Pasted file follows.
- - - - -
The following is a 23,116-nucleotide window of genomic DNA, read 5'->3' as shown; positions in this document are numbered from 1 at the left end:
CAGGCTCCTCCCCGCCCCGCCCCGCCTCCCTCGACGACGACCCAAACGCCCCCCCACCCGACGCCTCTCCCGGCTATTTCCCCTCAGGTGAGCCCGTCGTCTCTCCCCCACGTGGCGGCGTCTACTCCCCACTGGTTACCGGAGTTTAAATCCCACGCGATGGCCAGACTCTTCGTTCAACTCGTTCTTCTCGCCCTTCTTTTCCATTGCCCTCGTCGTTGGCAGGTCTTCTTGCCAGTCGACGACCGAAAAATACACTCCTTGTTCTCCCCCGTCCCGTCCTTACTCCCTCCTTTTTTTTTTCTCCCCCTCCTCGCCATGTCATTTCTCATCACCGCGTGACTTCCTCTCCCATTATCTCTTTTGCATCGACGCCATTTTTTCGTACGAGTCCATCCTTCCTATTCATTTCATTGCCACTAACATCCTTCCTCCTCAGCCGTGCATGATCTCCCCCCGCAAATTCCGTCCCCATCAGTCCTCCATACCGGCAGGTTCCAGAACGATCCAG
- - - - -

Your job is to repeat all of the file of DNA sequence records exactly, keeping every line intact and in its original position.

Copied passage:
The following is a 23,116-nucleotide window of genomic DNA, read 5'->3' as shown; positions in this document are numbered from 1 at the left end:
CAGGCTCCTCCCCGCCCCGCCCCGCCTCCCTCGACGACGACCCAAACGCCCCCCCACCCGACGCCTCTCCCGGCTATTTCCCCTCAGGTGAGCCCGTCGTCTCTCCCCCACGTGGCGGCGTCTACTCCCCACTGGTTACCGGAGTTTAAATCCCACGCGATGGCCAGACTCTTCGTTCAACTCGTTCTTCTCGCCCTTCTTTTCCATTGCCCTCGTCGTTGGCAGGTCTTCTTGCCAGTCGACGACCGAAAAATACACTCCTTGTTCTCCCCCGTCCCGTCCTTACTCCCTCCTTTTTTTTTTCTCCCCCTCCTCGCCATGTCATTTCTCATCACCGCGTGACTTCCTCTCCCATTATCTCTTTTGCATCGACGCCATTTTTTCGTACGAGTCCATCCTTCCTATTCATTTCATTGCCACTAACATCCTTCCTCCTCAGCCGTGCATGATCTCCCCCCGCAAATTCCGTCCCCATCAGTCCTCCATACCGGCAGGTTCCAGAACGATCCAG